Maggie Rogers dazzles at the Orpheum Theatre

The singer-songwriter’s concert was a spirited and dance-y, yet intimate and personal, affair

Maggie Rogers blends folk and dance music to create a sound that’s all her own. Image courtesy of Joseph Okpako / WireImage.

By: Remy Brayshaw, SFU Student

There are countless different ways to spend a Friday night in Vancouver, and choosing to spend it dancing the night away with Maggie Rogers was without a doubt the best decision any of us could have made on September 13. From the moment Rogers took the stage, she illuminated the grand and historic Orpheum Theatre as if she had performed in that venue dozens of times before.

Having grown up in Maryland, it only made sense that Rogers would adopt a sound that was primarily inspired by the folk music genre. After studying at the Clive Davis Institute of Recorded Music and spending time abroad in Europe, Rogers also became influenced by a new genre of electronic dance music. She merged this discovery with her folk sound to create a style of pop music that is very unique to her. It’s quite easy for an artist to construe such grand intentions of creating something new and exclusive to them, but it’s rare that they can bring those visions to life. Rogers has done just that with her music, seemingly effortlessly. 

As the house lights dimmed and the stage lights lit up the theatre, a very obvious shift in energy took place as Rogers and her band took the stage. She began the show with “Fallingwater,” and from the first beat of the song until the end of the show, Rogers filled the stage with a sense of passion and spirit that many artists couldn’t. It was as if the show was her own personal dance party, and she only stopped for a quick breath in between one song and the next.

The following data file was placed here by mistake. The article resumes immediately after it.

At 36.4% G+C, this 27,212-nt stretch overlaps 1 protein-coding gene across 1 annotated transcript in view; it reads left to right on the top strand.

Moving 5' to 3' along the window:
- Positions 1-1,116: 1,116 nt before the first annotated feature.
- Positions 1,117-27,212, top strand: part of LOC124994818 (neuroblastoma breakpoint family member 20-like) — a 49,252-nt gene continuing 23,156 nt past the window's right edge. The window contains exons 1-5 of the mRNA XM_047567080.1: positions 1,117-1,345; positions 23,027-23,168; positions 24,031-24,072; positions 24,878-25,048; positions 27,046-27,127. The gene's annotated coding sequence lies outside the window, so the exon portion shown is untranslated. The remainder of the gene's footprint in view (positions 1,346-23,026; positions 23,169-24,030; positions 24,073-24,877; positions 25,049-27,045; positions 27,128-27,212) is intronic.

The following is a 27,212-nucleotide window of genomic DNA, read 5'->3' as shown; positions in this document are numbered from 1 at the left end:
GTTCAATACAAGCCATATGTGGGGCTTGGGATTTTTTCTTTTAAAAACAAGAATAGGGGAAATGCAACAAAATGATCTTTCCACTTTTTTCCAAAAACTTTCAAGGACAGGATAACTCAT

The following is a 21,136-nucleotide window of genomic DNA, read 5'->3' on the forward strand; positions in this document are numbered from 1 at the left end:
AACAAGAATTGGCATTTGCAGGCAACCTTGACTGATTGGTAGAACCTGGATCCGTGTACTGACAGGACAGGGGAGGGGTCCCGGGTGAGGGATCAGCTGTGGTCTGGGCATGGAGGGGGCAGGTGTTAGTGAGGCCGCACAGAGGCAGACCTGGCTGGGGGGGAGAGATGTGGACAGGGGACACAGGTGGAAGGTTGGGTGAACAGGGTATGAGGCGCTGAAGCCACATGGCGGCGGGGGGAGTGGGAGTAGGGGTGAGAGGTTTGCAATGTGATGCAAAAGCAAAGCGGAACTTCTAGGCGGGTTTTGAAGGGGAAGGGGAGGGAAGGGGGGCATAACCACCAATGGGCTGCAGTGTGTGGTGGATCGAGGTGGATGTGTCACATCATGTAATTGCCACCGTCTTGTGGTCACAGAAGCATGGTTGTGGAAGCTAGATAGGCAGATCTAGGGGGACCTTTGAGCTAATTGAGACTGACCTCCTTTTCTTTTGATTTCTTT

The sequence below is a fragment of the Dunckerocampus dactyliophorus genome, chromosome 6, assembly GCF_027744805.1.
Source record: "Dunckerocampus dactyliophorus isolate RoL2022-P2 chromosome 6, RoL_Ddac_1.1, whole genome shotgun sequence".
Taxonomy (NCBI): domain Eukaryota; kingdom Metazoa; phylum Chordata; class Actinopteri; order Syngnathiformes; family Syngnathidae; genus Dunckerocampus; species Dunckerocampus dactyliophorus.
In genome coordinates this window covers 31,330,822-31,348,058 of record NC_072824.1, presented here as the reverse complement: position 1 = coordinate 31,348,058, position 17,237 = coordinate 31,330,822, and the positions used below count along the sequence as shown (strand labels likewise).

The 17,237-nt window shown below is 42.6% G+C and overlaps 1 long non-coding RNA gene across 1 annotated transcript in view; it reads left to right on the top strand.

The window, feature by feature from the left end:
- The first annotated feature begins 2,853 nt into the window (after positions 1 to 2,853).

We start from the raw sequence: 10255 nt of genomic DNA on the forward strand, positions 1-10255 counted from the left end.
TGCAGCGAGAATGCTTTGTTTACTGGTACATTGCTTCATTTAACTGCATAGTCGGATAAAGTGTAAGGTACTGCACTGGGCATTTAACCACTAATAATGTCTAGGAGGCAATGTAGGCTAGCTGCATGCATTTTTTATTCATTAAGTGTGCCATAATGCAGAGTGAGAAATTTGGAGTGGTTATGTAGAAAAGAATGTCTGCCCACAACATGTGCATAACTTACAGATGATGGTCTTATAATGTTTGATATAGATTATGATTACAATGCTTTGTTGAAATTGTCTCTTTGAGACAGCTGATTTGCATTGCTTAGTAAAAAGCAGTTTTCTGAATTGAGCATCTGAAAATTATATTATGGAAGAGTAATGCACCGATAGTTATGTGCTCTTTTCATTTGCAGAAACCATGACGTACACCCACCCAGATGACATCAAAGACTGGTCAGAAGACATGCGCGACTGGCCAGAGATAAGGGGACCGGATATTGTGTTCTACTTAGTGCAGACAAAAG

The energy that Rogers gave off as she flawlessly performed made it impossible for anybody in the crowd to stand still, forcing each and every one of us to let loose and enjoy the music in a way many attendees likely never had before.  One of the less obvious yet most impressive aspects of Rogers’ performance was the way in which she coordinated the lighting of her show to correspond with the emotions and feelings behind each of her songs, demonstrating her own creativity and personality that shines through in her music.

Although the majority of the night was spent dancing to Rogers’ funky beats, bright lights, and impressive vocals, she ended the show with a beautiful and largely unexpected encore. After a few technical difficulties involving the sound system, Rogers took the audience back to her roots and performed the song that catapulted her to fame. This performance of “Alaska,” done in the way she originally wrote it in her bedroom many years ago with nothing but her guitar and raw vocals, ended the night with a newfound connection between Rogers and her audience. In addition, this performance allowed her to showcase her incredible talent for songwriting one last time before her dazzling performance came to an end. 

If anyone had entered the theatre that night unsure of who Maggie Rogers was, there is no possible way they left without also admiring her talent and feeling a new sense of optimism for the future of pop music. If this is only the beginning for Maggie Rogers, we should all be very excited to see what she brings the next time she leaves her mark on Vancouver.